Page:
clothing of contaminated individuals removed from the  amphetamine and will not be experienced with ways of 
methamphetamine laboratory (11, 29, 40).
escaping from emergencies such as fires and explosions 
The use of PPE by first-responders in the US is poorly  (71).
reported and may be as low as 15% (11, 29, 60) with only 
Between 25% and 40% (61, 74–77) of homes seized in 
25% of personnel decontaminating at the scene (36). PPE  the US were reported to have children present. The number 
may be available on a planned raid of a clandestine labo- of children in these premises in the US has been observed 
ratory, however, the level of chemical exposure is often  to be increasing with the rate doubling between 1999 
not known and the need for “speed and surprise” and the  and 2002 (78). This may be due to the increased aware-
possibility of hostile actions and “booby-traps” (66) from  ness of issues associated with exposures by children, and 
occupants of the premises during the raid limit use of PPE  increased reporting of children in these premises through 
(63). Some guidance is available (64, 67) for emergency  the introduction of Drug Endangered Children Programs 
medical personnel in relation to the identification and  in the US. Data from Australia are limited (8, 79), but 
management of exposures in clandestine laboratories,  anecdotal reports suggest children are commonly found 
however, protocols adopted by various members of police,  in clandestine drug laboratories and that these children 
investigators, fire-fighters and medical staff are specific to  have been exposed to chemicals and drugs present in 
these organisations and may not consider these aspects.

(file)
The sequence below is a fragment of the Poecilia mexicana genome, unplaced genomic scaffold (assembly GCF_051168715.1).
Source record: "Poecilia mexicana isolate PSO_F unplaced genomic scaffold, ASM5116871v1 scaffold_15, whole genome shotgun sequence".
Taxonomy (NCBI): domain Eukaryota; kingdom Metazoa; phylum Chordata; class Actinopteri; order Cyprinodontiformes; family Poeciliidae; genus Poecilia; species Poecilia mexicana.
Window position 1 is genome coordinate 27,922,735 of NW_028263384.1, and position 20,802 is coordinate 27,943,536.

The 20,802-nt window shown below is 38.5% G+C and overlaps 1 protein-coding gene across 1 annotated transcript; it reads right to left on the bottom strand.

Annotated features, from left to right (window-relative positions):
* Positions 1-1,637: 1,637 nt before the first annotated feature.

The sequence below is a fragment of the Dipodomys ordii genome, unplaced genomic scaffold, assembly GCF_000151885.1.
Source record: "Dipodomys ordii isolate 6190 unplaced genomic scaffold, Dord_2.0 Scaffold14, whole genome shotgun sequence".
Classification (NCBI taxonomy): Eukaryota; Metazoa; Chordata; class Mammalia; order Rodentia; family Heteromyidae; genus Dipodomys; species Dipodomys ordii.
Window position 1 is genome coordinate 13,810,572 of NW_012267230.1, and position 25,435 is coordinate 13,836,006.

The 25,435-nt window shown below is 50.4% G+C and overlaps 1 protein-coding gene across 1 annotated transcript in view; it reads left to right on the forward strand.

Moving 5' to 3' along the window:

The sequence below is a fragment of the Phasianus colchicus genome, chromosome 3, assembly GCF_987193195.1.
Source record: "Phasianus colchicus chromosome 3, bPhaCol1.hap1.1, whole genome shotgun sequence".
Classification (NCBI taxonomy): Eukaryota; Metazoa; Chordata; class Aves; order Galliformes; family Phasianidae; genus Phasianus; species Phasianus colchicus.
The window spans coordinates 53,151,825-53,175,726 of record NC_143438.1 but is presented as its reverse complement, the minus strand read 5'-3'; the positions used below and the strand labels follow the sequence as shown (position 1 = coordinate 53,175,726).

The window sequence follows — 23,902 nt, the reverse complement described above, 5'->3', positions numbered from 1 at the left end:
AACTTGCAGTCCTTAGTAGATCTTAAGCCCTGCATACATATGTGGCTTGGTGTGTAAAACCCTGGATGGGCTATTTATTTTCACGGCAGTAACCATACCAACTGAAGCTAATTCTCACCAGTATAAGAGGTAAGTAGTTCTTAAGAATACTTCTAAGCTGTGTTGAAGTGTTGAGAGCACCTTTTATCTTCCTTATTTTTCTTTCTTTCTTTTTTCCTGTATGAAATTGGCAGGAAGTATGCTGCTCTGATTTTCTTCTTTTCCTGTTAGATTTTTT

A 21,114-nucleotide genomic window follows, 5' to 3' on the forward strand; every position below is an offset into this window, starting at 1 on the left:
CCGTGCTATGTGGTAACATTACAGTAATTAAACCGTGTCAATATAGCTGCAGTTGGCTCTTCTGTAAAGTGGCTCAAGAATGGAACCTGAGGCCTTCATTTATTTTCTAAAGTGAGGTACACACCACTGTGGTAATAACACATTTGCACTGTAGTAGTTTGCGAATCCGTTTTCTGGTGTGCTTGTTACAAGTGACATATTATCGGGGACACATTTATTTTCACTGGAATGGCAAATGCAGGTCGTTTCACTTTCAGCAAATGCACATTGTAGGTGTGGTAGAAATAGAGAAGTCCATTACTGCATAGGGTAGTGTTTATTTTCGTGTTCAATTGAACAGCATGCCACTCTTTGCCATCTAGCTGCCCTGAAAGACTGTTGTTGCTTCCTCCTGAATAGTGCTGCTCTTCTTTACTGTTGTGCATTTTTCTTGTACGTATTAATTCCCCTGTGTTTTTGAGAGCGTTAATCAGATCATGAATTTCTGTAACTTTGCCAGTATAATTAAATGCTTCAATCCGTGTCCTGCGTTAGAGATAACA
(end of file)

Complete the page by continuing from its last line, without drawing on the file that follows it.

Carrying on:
these homes (7). Statements from children removed from 
Once a laboratory has been seized exposures by those  these premises (34) that indicate that drugs were often 
involved in the further investigation of the site can still  manufactured in the kitchen, with drugs and precursors 
occur. These investigations include the assessment phase  often stored in unlabelled food containers (34, 59) or in 
where physical and chemical hazards are evaluated and  baby’s cots (80), with children (particularly older chil-
the contents of the laboratory are determined; and the  dren) often enlisted to assist in manufacture. In one case 
processing phase where evidence is collected and chemi- a child described assisting a parent during manufacture 
cals are removed (68). Entry during these phases is longer  of methamphetamine where fumes were present and only 
than the initial seizure phase and while PPE may be  the adult was using a respirator. These types of exposure 
used during these exposures (at different levels depend- are chaotic and not controlled, and differ significantly 
ing on the risk) there is limited information on long-term  from the type of exposure that occurs with the medical use 
health effects associated with repeated investigations/ of ADHD drugs or even drug use (not smoking).
exposures. As with first-responders there are no pub-
lished data on biological monitoring that may be under-
taken to evaluate exposures by long-term investigators to  Neighbours
In the US, most clandestine methamphetamine labora-
tory incidents occurred in residential areas, with a quarter 
reporting injuries, of which a third are reported to be to 
the general (unspecified) public (81). In Australia, 71% of 
Children are more sensitive and considered to be at higher  laboratories detected were in urban residential areas (18, 
risk than adults who may also be present within a clan- 82).
destine drug laboratory as their physiological (early life 
Based on US data from 2000 to 2004 (83), approxi-
developmental processes) and behavioural characteris- mately 13% of methamphetamine events (reported as 
tics [crawling, mouthing of hands and objects, floor play  emergencies) required evacuation of people from neigh-
(59)] result in a higher level of contact with contaminated  bouring premises (with 1–300 people evacuated) for a 
surfaces (34, 69–73). Children have higher metabolic and  median of 3 h. Vapours emitted from ventilation exhaust 
respiratory rates (69, 71) and the developing CNS is more  fans are at high enough concentrations to corrode metal 
sensitive than adults when exposed to some chemicals.  fittings (72), and these vapours are commonly discharged 
Gastrointestinal absorption differs and the development  from premises directly towards neighbours. Waste chemi-
of the skeletal system results in the accumulation of some  cals dumped in wastewater, drains, roadside waste and 
metals (34).
in public areas comprise corrosive, toxic and flammable